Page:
# Thinking more intuitively about complex analysis, in particular regarding Schwarz's Lemma

In a proof of Schwarz's Lemma (Sarason, "Complex Function Theory", pp. 91-92) the function $g$ is defined in the disk by

$$g(z) = \begin{cases}\frac {f(z)}z&\mbox{ for } 0 < |z| < 1\\ f'(0)&\mbox{ for } z = 0.\end{cases}$$

The proof goes on to say that for $0 < r <1$, $g$ is bounded by $\frac {1}{r}$ on the circle $|z| = r$ and thus has the same bound in the disk $|z| \le r$ by the maximum modulus principle.

This being true for all $r$ in $(0,1)$, $g$ is bounded in absolute value by $1$.

This makes perfect sense formally.

Here are my questions:

1) Intuitively when I see something is bounded by $\frac {1}{r}$ and $r$ has values in $(0,1)$, I would naturally think of $r$ being close to $0$, and $\frac {1}{r}$ getting quite large. Then along comes the max. modulus principle and shuts it all down to a bound of $1$.

How can I think intuitively about complex analysis to see how my naive instinct does not apply here?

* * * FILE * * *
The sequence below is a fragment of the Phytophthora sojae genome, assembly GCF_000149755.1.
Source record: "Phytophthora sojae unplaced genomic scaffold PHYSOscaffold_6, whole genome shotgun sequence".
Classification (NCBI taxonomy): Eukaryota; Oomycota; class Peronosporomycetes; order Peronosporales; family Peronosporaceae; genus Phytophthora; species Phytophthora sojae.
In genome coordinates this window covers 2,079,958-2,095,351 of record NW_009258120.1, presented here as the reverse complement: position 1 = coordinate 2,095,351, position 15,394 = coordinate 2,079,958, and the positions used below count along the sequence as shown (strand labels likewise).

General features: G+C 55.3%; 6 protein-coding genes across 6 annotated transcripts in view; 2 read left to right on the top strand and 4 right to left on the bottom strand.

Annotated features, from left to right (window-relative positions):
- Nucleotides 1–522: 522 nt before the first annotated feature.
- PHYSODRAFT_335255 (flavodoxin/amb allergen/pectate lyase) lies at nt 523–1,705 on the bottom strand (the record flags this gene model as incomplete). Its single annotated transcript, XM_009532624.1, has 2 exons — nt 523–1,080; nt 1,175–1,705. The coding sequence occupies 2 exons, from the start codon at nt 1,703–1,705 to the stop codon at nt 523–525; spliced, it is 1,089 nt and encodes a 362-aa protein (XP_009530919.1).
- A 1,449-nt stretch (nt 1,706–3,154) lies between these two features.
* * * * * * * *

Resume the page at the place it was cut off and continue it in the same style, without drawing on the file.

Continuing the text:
2) In the statement of the Lemma, we are given that $f(0) = 0$. It seems to me that this comes into play in defining $g$.

Again, how can I get an intuitive insight as to the power this stipulation has in providing the criterium for the conclusion of the Lemma.

And on a larger scale, how do I train myself to "think more complex"?

Thanks

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You'd like to say $|g(z)| \le 1$ on $|z|=1$, except that $g$ is only defined for $|z| < 1$, so you have to use $r$ slightly less than 1, then take the limit as $r \to 1-$. Bigger $r$'s produce better bounds.

Of course, $f(0)=0$ is needed for the conclusion of the Lemma to be true. There is a slightly more general version of the Lemma where you assume $|f(z)| \le 1$ for $|z| < 1$ and $f(c) = 0$ for some $c$ with $|c| < 1$, and conclude $|f(z)| \le \left| \frac{z-c}{1-\overline{c}z}\right|$ (this follows from the ordinary Lemma after composing $f$ with a fractional linear transformation). On the other hand, if $f(z)$ is never 0 for $|z| < 0$, I don't know what kind of a bound you could hope for: e.g. $f$ could be constant.

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Thanks for your help. – TheBirdistheWord Sep 15 '11 at 23:12